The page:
Toolbox Essentials: Q1 2022 Catalog
All About Getting Rid of Aphids – How to Spot and Control Them

All About Getting Rid of Aphids – How to Spot and Control Them

Aphids are rude intruders who seek to destroy your garden. The worst part is that they can ruin several months of your hard work in just a couple of weeks.

You must keep an eye out for them and kill them as soon as you spot just one. If you’re unsure how to do that, that’s what we’re here for. Getting rid of them requires persistence but it’s pretty easy, and preventing them is even easier.

How to Spot Aphids

You have to know what to look for before you’re ever able to start treating them. Plants can host a variety of insects that look similar, which makes pest control seem overwhelming.

Look for Little Bugs

Aphids are tiny bugs that you may not see right away. They’re typically found on the underside of leaves in clusters. Aphids are typically green, although some species will look brown, white, black, or yellow. The eggs are even tinier, and are white.
black, brown, and white aphids on a leaf

A small cluster of aphids can quickly turn into thousands since one aphid can lay up to 60 eggs, and those eggs can mature in about a week. If six aphids are all laying 60 eggs, in a week you’ll have almost 400 new aphids, and in another week, you’ll have several thousand.

Sounds like a nightmare, right?

Pay Attention to Plants

Aphids kill plants by sucking out their sap. If you have a few aphids, the plant will die slowly. But, if the population booms, you’ll notice your plants dying at a much faster rate.

Signs that aphids are killing your plants include:

  • Leaves turning yellow
  • Leaves curling inward
  • Plant is no longer growing
  • Leaves look misshapen

Aphids are also capable of transmitting diseases between plants. If you noticed that one of your plants is diseased, and the disease is starting to spread despite its leaves not touching other plants, it’s probably a sign that aphids are traveling from plant to plant.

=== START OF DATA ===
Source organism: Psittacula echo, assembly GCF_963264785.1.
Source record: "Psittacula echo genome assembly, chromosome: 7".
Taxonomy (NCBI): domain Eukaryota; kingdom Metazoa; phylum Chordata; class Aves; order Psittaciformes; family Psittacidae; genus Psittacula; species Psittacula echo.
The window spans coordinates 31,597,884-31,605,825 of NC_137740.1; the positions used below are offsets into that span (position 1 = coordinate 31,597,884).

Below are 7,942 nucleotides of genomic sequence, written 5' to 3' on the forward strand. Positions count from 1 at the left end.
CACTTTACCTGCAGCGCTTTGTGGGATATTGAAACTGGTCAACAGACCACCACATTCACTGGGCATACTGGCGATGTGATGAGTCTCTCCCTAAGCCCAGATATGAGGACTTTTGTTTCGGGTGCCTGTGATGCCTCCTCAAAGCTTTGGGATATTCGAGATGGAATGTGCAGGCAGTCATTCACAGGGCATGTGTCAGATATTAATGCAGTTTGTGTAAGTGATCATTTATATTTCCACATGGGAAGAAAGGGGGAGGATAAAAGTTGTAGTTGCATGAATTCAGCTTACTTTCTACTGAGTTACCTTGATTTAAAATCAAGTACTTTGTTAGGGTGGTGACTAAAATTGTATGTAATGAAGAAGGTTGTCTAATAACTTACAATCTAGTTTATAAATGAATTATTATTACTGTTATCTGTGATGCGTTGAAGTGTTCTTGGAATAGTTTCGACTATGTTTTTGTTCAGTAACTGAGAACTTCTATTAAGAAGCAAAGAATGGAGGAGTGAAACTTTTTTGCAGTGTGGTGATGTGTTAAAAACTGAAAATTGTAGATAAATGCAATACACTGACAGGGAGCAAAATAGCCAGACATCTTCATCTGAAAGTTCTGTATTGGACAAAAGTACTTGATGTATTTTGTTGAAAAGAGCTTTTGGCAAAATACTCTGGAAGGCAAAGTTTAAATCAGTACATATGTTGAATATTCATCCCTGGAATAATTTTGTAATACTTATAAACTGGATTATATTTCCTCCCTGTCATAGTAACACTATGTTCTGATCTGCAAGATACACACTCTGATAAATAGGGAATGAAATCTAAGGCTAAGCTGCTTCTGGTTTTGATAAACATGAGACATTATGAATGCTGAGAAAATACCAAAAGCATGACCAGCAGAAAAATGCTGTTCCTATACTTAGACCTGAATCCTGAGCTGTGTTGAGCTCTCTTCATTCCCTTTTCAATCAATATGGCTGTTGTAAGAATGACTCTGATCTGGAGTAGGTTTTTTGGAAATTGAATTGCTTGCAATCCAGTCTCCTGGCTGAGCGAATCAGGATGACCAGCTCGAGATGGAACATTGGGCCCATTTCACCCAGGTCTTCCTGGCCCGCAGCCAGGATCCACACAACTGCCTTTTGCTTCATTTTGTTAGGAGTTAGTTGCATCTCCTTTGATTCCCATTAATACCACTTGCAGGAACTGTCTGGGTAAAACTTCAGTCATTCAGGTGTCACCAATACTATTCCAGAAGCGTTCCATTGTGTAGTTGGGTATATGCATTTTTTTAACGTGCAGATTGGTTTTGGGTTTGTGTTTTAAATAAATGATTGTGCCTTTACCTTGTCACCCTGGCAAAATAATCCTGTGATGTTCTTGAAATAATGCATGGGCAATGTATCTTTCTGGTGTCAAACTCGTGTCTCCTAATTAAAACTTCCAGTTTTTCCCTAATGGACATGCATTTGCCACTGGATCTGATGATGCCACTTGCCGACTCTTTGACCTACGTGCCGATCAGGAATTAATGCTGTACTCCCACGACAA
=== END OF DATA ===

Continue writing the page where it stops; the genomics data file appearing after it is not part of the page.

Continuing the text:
Look for Honeydew and Ants

If you see ants on your plants, you probably have aphids. Ants are farmers, and aphids are their cattle. It’s kind of cute, until they establish a ranch on your vegetable garden. As aphids feed on the plants, they secrete a substance that we call honeydew.

Ants love honeydew, so they hang around the aphids, protect them, and will even pet the aphids with their antennae to make them secrete more of the delicious honeydew. In some cases, ants will take aphid eggs to their nests to make sure they keep an aphid population available at all times.

Honeydew is a sticky substance that you’ll be able to notice on your plants. Once you see it, you can expect ants to show up soon to don their overalls and straw hats to begin cattle raising.

Natural Ways to Get Rid of Aphids

Once you’ve spotted aphids, it’s time to decide which method you’ll use to get rid of them. Think fast, because they’ve probably already laid their eggs.

Deploy Ladybugs

Ladybugs are a gardener’s best friend; they don’t hurt plants, and they eradicate aphids. In the spring, plant flowers around your vegetables to attract ladybugs to your garden. When aphids show up, you’ll hopefully already have a local population of ladybugs that will be able to take care of your problem.

If you don’t have ladybugs nearby, you can buy them online or maybe from a local breeder. If someone you know has a ladybug infestation, offer to scoop them into a container so you can use them as allies. It’s better to use local species since foreign species may not be satisfied with the plants that are available.

The downside to buying ladybugs to release is that they might not stick around. They could easily fly away as soon as you release them if the aphid population doesn’t catch their attention.

Use Soapy Water

Soapy water is a simple way to kill aphids. Use 2 tablespoons of dish soap per gallon of water and spray it on the aphids. A small amount of soap won’t hurt your plants, but there is such a thing as too much. Luckily, it doesn’t take much to kill an aphid.